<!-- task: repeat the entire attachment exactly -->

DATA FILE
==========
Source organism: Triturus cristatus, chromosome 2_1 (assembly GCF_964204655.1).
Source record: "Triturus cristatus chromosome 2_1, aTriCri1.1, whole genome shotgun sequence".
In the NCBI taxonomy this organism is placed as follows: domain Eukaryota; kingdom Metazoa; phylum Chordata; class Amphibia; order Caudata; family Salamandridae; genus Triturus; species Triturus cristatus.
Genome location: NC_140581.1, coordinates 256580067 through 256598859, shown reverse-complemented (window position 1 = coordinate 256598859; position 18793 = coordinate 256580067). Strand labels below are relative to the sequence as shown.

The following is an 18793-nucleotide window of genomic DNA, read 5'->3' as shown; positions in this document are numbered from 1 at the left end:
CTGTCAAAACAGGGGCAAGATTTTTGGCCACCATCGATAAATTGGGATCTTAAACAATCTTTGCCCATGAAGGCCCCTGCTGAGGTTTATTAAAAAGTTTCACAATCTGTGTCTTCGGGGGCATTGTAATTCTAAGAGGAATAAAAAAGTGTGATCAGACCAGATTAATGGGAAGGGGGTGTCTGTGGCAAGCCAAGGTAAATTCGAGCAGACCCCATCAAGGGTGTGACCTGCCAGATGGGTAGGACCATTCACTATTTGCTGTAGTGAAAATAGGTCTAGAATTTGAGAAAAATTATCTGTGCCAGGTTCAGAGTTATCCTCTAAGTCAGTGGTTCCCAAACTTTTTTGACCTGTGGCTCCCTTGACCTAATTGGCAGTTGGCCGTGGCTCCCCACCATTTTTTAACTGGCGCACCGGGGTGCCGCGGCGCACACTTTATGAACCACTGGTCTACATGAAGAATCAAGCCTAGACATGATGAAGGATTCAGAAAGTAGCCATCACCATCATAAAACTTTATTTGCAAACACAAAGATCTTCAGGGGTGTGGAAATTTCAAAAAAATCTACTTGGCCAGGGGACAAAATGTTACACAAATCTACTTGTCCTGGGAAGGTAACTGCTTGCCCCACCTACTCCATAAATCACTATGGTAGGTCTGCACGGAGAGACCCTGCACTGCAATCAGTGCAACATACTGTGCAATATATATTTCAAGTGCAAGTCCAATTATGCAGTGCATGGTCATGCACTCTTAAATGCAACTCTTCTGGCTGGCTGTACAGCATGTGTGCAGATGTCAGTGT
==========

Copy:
Source organism: Triturus cristatus, chromosome 2_1 (assembly GCF_964204655.1).
Source record: "Triturus cristatus chromosome 2_1, aTriCri1.1, whole genome shotgun sequence".
In the NCBI taxonomy this organism is placed as follows: domain Eukaryota; kingdom Metazoa; phylum Chordata; class Amphibia; order Caudata; family Salamandridae; genus Triturus; species Triturus cristatus.
Genome location: NC_140581.1, coordinates 256580067 through 256598859, shown reverse-complemented (window position 1 = coordinate 256598859; position 18793 = coordinate 256580067). Strand labels below are relative to the sequence as shown.

The following is an 18793-nucleotide window of genomic DNA, read 5'->3' as shown; positions in this document are numbered from 1 at the left end:
CTGTCAAAACAGGGGCAAGATTTTTGGCCACCATCGATAAATTGGGATCTTAAACAATCTTTGCCCATGAAGGCCCCTGCTGAGGTTTATTAAAAAGTTTCACAATCTGTGTCTTCGGGGGCATTGTAATTCTAAGAGGAATAAAAAAGTGTGATCAGACCAGATTAATGGGAAGGGGGTGTCTGTGGCAAGCCAAGGTAAATTCGAGCAGACCCCATCAAGGGTGTGACCTGCCAGATGGGTAGGACCATTCACTATTTGCTGTAGTGAAAATAGGTCTAGAATTTGAGAAAAATTATCTGTGCCAGGTTCAGAGTTATCCTCTAAGTCAGTGGTTCCCAAACTTTTTTGACCTGTGGCTCCCTTGACCTAATTGGCAGTTGGCCGTGGCTCCCCACCATTTTTTAACTGGCGCACCGGGGTGCCGCGGCGCACACTTTATGAACCACTGGTCTACATGAAGAATCAAGCCTAGACATGATGAAGGATTCAGAAAGTAGCCATCACCATCATAAAACTTTATTTGCAAACACAAAGATCTTCAGGGGTGTGGAAATTTCAAAAAAATCTACTTGGCCAGGGGACAAAATGTTACACAAATCTACTTGTCCTGGGAAGGTAACTGCTTGCCCCACCTACTCCATAAATCACTATGGTAGGTCTGCACGGAGAGACCCTGCACTGCAATCAGTGCAACATACTGTGCAATATATATTTCAAGTGCAAGTCCAATTATGCAGTGCATGGTCATGCACTCTTAAATGCAACTCTTCTGGCTGGCTGTACAGCATGTGTGCAGATGTCAGTGT